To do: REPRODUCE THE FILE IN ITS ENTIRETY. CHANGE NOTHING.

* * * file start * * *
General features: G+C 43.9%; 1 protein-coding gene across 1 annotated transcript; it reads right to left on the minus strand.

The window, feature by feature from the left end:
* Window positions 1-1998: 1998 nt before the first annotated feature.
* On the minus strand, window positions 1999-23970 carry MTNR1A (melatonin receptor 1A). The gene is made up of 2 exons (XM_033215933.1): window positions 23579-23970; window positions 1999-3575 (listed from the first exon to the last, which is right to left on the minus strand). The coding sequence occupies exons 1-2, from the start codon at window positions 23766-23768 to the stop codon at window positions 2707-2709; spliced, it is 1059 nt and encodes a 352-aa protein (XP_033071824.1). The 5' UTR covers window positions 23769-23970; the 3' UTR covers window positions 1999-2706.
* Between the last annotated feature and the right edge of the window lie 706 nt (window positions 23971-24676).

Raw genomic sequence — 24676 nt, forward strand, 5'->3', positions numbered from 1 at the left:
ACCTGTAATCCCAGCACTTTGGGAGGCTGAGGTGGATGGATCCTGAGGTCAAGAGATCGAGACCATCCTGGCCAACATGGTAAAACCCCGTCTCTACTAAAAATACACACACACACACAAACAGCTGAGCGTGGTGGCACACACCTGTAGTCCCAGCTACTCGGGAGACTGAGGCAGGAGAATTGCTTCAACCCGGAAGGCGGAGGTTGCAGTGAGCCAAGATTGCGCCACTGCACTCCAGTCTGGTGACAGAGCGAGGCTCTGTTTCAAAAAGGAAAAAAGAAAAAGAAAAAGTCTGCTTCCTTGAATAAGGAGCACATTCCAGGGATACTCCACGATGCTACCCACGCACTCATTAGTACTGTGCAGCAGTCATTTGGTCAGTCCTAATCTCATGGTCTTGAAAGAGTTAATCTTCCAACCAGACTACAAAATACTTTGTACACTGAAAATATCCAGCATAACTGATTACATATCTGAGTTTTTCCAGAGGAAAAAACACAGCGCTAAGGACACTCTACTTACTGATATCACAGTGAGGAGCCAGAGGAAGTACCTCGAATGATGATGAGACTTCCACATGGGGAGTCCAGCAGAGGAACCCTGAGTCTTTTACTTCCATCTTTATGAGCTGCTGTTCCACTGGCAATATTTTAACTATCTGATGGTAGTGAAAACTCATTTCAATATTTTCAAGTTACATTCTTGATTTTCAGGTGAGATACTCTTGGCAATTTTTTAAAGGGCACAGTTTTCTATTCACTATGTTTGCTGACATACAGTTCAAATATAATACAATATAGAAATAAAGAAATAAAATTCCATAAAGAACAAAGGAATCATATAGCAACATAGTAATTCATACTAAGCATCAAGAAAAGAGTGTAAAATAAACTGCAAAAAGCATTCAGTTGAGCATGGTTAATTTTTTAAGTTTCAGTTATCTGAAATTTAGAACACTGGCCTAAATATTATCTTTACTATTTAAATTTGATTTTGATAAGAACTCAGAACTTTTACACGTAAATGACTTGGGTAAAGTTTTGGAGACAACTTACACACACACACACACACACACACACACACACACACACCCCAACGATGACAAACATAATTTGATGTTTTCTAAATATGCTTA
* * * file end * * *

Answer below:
General features: G+C 43.9%; 1 protein-coding gene across 1 annotated transcript; it reads right to left on the minus strand.

The window, feature by feature from the left end:
* Window positions 1-1998: 1998 nt before the first annotated feature.
* On the minus strand, window positions 1999-23970 carry MTNR1A (melatonin receptor 1A). The gene is made up of 2 exons (XM_033215933.1): window positions 23579-23970; window positions 1999-3575 (listed from the first exon to the last, which is right to left on the minus strand). The coding sequence occupies exons 1-2, from the start codon at window positions 23766-23768 to the stop codon at window positions 2707-2709; spliced, it is 1059 nt and encodes a 352-aa protein (XP_033071824.1). The 5' UTR covers window positions 23769-23970; the 3' UTR covers window positions 1999-2706.
* Between the last annotated feature and the right edge of the window lie 706 nt (window positions 23971-24676).

Raw genomic sequence — 24676 nt, forward strand, 5'->3', positions numbered from 1 at the left:
ACCTGTAATCCCAGCACTTTGGGAGGCTGAGGTGGATGGATCCTGAGGTCAAGAGATCGAGACCATCCTGGCCAACATGGTAAAACCCCGTCTCTACTAAAAATACACACACACACACAAACAGCTGAGCGTGGTGGCACACACCTGTAGTCCCAGCTACTCGGGAGACTGAGGCAGGAGAATTGCTTCAACCCGGAAGGCGGAGGTTGCAGTGAGCCAAGATTGCGCCACTGCACTCCAGTCTGGTGACAGAGCGAGGCTCTGTTTCAAAAAGGAAAAAAGAAAAAGAAAAAGTCTGCTTCCTTGAATAAGGAGCACATTCCAGGGATACTCCACGATGCTACCCACGCACTCATTAGTACTGTGCAGCAGTCATTTGGTCAGTCCTAATCTCATGGTCTTGAAAGAGTTAATCTTCCAACCAGACTACAAAATACTTTGTACACTGAAAATATCCAGCATAACTGATTACATATCTGAGTTTTTCCAGAGGAAAAAACACAGCGCTAAGGACACTCTACTTACTGATATCACAGTGAGGAGCCAGAGGAAGTACCTCGAATGATGATGAGACTTCCACATGGGGAGTCCAGCAGAGGAACCCTGAGTCTTTTACTTCCATCTTTATGAGCTGCTGTTCCACTGGCAATATTTTAACTATCTGATGGTAGTGAAAACTCATTTCAATATTTTCAAGTTACATTCTTGATTTTCAGGTGAGATACTCTTGGCAATTTTTTAAAGGGCACAGTTTTCTATTCACTATGTTTGCTGACATACAGTTCAAATATAATACAATATAGAAATAAAGAAATAAAATTCCATAAAGAACAAAGGAATCATATAGCAACATAGTAATTCATACTAAGCATCAAGAAAAGAGTGTAAAATAAACTGCAAAAAGCATTCAGTTGAGCATGGTTAATTTTTTAAGTTTCAGTTATCTGAAATTTAGAACACTGGCCTAAATATTATCTTTACTATTTAAATTTGATTTTGATAAGAACTCAGAACTTTTACACGTAAATGACTTGGGTAAAGTTTTGGAGACAACTTACACACACACACACACACACACACACACACACACACACCCCAACGATGACAAACATAATTTGATGTTTTCTAAATATGCTTA